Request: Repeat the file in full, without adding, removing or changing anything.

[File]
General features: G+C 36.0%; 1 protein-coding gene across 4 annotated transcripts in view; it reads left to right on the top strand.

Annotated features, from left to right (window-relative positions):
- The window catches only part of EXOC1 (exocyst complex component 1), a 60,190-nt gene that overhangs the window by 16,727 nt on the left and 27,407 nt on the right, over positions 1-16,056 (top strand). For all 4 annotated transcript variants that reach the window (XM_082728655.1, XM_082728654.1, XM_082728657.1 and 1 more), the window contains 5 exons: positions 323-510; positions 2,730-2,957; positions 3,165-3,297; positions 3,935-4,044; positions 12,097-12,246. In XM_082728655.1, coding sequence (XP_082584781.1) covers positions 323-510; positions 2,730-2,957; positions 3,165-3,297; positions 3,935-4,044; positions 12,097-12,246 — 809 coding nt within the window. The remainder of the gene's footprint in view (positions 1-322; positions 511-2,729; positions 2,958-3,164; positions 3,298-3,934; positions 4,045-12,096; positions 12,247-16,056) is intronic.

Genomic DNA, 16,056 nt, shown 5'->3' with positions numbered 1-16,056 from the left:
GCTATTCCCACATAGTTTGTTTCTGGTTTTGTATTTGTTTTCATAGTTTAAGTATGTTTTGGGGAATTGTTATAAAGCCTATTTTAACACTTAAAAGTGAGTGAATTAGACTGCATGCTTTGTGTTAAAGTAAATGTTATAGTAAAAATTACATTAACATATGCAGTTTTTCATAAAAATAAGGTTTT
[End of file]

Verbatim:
General features: G+C 36.0%; 1 protein-coding gene across 4 annotated transcripts in view; it reads left to right on the top strand.

Annotated features, from left to right (window-relative positions):
- The window catches only part of EXOC1 (exocyst complex component 1), a 60,190-nt gene that overhangs the window by 16,727 nt on the left and 27,407 nt on the right, over positions 1-16,056 (top strand). For all 4 annotated transcript variants that reach the window (XM_082728655.1, XM_082728654.1, XM_082728657.1 and 1 more), the window contains 5 exons: positions 323-510; positions 2,730-2,957; positions 3,165-3,297; positions 3,935-4,044; positions 12,097-12,246. In XM_082728655.1, coding sequence (XP_082584781.1) covers positions 323-510; positions 2,730-2,957; positions 3,165-3,297; positions 3,935-4,044; positions 12,097-12,246 — 809 coding nt within the window. The remainder of the gene's footprint in view (positions 1-322; positions 511-2,729; positions 2,958-3,164; positions 3,298-3,934; positions 4,045-12,096; positions 12,247-16,056) is intronic.

Genomic DNA, 16,056 nt, shown 5'->3' with positions numbered 1-16,056 from the left:
GCTATTCCCACATAGTTTGTTTCTGGTTTTGTATTTGTTTTCATAGTTTAAGTATGTTTTGGGGAATTGTTATAAAGCCTATTTTAACACTTAAAAGTGAGTGAATTAGACTGCATGCTTTGTGTTAAAGTAAATGTTATAGTAAAAATTACATTAACATATGCAGTTTTTCATAAAAATAAGGTTTT